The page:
To justify a departure under the dangerous offender statute, the aggravating factor need not be “severe.”  Neal v. State, 658 N.W.2d 536, 545 (Minn.2003).   The sentencing guidelines set forth a non-exclusive list of aggravating factors.   Minn. Sent. Guidelines II.D.2(b).  Creating a greater than normal danger to the public is not one of the enumerated factors, but it has been recognized by case law as a basis for departure.   See State v. Morris, 609 N.W.2d 242, 246 (Minn.App.2000) (noting that creating greater than normal danger to safety of other people is a recognized aggravating factor), review denied (Minn. May 23, 2000).

Each case permitting departure under the dangerous offender statute must rely heavily on factual circumstances.   For example, in Neal, the supreme court considered the numerous serious injuries suffered by one victim and the gratuitous excessive force in affirming a double durational departure for aggravated robbery.   Id. at 548.   But it reversed the double durational departure for the other victim of the same incident, who was briefly kidnapped;  the supreme court concluded that the limited confinement did not justify a quadruple departure from the presumptive sentence because it was not commensurate with the crime.  Id.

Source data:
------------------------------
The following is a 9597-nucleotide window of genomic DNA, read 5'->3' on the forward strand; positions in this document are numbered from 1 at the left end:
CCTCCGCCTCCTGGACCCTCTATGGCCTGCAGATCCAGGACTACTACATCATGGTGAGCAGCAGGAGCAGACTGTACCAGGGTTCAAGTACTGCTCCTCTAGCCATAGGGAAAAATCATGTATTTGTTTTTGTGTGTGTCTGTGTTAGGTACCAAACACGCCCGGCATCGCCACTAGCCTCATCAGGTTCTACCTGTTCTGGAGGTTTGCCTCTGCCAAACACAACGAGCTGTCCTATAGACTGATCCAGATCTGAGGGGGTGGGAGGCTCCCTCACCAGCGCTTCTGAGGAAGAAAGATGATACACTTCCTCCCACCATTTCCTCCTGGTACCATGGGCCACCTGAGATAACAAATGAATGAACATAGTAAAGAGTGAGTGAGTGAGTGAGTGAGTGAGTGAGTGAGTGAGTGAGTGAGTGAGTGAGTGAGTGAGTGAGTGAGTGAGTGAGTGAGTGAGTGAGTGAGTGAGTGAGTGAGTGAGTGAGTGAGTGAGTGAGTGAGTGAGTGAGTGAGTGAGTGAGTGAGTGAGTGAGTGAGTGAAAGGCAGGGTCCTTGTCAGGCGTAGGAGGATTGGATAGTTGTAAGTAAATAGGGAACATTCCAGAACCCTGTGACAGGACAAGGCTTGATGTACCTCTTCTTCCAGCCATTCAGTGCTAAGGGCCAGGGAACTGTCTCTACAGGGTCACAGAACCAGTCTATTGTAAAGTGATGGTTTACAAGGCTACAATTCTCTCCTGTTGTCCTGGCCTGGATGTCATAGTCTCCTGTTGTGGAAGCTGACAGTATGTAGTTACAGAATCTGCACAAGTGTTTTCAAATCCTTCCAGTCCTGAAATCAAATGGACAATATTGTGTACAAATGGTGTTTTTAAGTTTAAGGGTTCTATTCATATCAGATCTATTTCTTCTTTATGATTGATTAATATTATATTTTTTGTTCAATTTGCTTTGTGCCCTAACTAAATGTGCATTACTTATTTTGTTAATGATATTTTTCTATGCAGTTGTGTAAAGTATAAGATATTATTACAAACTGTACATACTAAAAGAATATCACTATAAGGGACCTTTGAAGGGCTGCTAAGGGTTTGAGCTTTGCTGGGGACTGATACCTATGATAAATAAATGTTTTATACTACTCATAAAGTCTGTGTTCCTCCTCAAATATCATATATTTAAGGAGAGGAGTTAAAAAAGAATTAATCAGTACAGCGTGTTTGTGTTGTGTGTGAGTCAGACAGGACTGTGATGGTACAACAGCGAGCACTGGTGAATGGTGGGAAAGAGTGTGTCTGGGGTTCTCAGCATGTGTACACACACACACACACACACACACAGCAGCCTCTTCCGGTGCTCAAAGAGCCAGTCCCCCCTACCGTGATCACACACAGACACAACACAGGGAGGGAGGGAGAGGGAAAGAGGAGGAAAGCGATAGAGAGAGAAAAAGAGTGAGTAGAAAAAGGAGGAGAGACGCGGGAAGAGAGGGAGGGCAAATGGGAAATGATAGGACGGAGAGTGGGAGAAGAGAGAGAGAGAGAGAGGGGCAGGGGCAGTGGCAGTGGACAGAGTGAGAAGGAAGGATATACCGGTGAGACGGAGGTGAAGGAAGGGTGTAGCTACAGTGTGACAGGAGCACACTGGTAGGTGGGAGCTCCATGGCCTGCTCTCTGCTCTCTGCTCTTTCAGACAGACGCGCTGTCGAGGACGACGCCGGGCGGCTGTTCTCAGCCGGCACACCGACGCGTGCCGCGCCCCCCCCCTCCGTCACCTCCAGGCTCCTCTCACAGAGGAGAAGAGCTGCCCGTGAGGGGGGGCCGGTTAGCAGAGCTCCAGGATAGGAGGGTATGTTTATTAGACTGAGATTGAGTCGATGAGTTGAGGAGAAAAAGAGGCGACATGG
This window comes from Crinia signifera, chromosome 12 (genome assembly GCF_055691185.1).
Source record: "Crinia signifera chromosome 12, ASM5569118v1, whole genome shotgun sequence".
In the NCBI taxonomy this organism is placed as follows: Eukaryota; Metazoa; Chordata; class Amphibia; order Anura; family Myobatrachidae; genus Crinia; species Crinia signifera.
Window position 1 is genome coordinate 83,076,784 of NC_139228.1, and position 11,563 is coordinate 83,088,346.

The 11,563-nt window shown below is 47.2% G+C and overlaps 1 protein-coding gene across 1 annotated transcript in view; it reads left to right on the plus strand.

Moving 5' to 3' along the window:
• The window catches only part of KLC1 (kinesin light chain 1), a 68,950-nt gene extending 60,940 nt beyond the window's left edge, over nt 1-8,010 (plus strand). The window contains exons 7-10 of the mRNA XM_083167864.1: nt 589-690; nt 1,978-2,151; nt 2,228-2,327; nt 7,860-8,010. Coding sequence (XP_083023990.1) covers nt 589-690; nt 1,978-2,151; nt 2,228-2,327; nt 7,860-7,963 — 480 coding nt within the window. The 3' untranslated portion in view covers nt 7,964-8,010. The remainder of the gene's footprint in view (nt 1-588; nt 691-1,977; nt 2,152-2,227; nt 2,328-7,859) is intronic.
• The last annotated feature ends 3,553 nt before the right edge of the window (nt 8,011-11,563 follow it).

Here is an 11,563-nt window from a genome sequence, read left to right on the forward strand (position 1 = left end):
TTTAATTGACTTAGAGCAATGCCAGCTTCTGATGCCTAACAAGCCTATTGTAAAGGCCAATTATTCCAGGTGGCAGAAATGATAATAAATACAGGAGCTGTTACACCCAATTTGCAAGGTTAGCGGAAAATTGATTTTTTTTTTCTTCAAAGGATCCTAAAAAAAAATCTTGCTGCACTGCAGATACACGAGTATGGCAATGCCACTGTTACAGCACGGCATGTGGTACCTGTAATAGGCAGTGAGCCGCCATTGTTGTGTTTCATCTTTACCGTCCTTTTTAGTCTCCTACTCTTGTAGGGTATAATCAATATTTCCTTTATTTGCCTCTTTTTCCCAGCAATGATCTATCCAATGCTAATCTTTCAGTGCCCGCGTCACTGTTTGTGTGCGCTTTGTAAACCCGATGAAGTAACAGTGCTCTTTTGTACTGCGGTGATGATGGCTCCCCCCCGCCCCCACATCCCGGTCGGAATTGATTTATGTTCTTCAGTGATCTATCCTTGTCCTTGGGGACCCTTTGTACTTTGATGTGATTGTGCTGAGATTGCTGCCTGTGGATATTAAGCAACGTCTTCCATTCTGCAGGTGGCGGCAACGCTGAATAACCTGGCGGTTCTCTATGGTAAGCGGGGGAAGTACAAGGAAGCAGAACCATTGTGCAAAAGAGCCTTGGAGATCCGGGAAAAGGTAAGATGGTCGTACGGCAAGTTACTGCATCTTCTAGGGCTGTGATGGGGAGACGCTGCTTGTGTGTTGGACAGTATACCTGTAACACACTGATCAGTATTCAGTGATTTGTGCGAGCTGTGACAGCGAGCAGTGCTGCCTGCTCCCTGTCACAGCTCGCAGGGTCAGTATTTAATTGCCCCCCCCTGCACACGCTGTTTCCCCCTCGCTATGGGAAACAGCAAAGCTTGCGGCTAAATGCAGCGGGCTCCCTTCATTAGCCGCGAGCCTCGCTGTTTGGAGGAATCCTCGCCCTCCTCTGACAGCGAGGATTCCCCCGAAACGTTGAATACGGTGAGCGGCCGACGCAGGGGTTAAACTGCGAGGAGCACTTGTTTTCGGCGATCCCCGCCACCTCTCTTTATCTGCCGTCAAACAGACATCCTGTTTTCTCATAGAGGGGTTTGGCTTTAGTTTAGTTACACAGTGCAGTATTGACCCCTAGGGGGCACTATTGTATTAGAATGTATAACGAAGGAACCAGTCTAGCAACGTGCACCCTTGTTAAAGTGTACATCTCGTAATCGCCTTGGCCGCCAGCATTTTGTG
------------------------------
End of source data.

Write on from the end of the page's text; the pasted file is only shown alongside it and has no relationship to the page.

Here, appellant fired three shots in a crowded street, causing many people to flee in “great confusion.”   N.J., who had no quarrel with appellant, was standing directly behind appellant's intended victim, and had to dive for safety into the car.   Appellant's actions showed an indifference to the safety of all of these innocent bystanders.   This is sufficient to sustain a finding that the offense presented an aggravating circumstance, and therefore appellant was a danger to public safety.   See State v. Anderson, 463 N.W.2d 551, 553 (Minn.App.1990) (affirming upward departure for assault convictions when defendant shot a gun 13 times in mixed residential and commercial area in presence of at least six people).

Under these circumstances, the district court's decision to sentence appellant to the statutory maximum was not an abuse of discretion.